The ability specifically to diagnose type B hepatitis brought recognition that continued close contact with carriers can result in intra-household transmission, and this has all the more spurred interest in obtaining an immune globulin that could effectively immunize against the B type of the disease.
This invention therefore provides such a material as well as a method for producing it and utilizing it in the immunization of susceptible hosts.
The novel anti-HBs immune gamma globulin of the present invention is pure and is essentially free of fibrinogen, 19 S globulin, plasminogen and lipids. It is prepared from human plasma containing preferably a high titre of that antibody. It is well within the skill of the art to identify and obtain such plasma as a starting material. As is known, human plasma contains many components such as albumin, plasminogen, alpha, beta and gamma globulins and various lipids. The fractionation of such material to obtain the desired component in accordance with the present invention is dependent upon the solubility of various components of the plasma at various stages and under different conditions.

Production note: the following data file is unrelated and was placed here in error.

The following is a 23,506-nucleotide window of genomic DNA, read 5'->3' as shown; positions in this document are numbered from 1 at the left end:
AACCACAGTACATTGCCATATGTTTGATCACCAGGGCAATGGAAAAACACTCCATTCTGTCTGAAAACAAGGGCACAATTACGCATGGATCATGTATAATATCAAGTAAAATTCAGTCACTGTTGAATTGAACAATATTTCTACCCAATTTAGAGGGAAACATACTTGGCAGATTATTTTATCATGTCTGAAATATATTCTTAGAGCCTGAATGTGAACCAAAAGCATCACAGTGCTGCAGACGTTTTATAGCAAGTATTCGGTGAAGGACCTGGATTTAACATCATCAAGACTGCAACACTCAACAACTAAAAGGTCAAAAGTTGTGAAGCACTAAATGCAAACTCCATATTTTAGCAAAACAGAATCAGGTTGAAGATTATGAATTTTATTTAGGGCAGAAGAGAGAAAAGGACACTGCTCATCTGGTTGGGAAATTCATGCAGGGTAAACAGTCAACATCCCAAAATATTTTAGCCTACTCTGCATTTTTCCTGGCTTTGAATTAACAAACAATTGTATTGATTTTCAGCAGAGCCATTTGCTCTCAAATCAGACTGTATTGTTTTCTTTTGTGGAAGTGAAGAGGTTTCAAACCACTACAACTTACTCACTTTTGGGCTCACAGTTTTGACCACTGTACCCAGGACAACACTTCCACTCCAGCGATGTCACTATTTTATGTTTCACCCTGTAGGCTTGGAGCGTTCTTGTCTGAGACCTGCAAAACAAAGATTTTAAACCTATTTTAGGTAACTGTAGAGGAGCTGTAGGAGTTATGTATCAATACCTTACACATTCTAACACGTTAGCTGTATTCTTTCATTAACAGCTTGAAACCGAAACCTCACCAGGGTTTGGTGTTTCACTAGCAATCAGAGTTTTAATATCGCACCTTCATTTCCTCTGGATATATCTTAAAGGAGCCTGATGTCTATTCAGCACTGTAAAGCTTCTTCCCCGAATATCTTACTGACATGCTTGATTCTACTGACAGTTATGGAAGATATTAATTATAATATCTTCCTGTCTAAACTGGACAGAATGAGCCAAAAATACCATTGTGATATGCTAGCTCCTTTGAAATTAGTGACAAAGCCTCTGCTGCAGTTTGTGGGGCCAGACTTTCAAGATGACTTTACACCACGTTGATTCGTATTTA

At each stage of the fractionation, the separation of the fraction and the ultimate removal of those components which are undesirable in the anti-HBs globulin are determined by the critical control of pH, temperature, concentration of the precipitant and the ionic strength of the system. The invention therefore utilizes a series of steps to effect the removal of those components which are undesirable via control of conditions which alter the solubility of those components.
Various organic solvents of low dielectric constant such as ketones and alcohols precipitate proteins and have been used in the fractionation of plasma. The organic solvent utilized in the method of this invention is preferably methanol, although other lower alkanols such as ethanol and propanol may be used. The ability to maintain the critical ionic strengths at the various stages of the fractionation is facilitated by the use of methanol. When other solvents are used, appropriate changes in process conditions as they affect solubility will be made.
In order to prevent denaturation of the proteins during fractionation, precipitation is carried out at low temperatures. Since protein solubility is temperature dependent, the temperature chosen for each step of the fractionation should for reasons of economy be the lowest possible which permits the desired separation in order to prevent denaturation.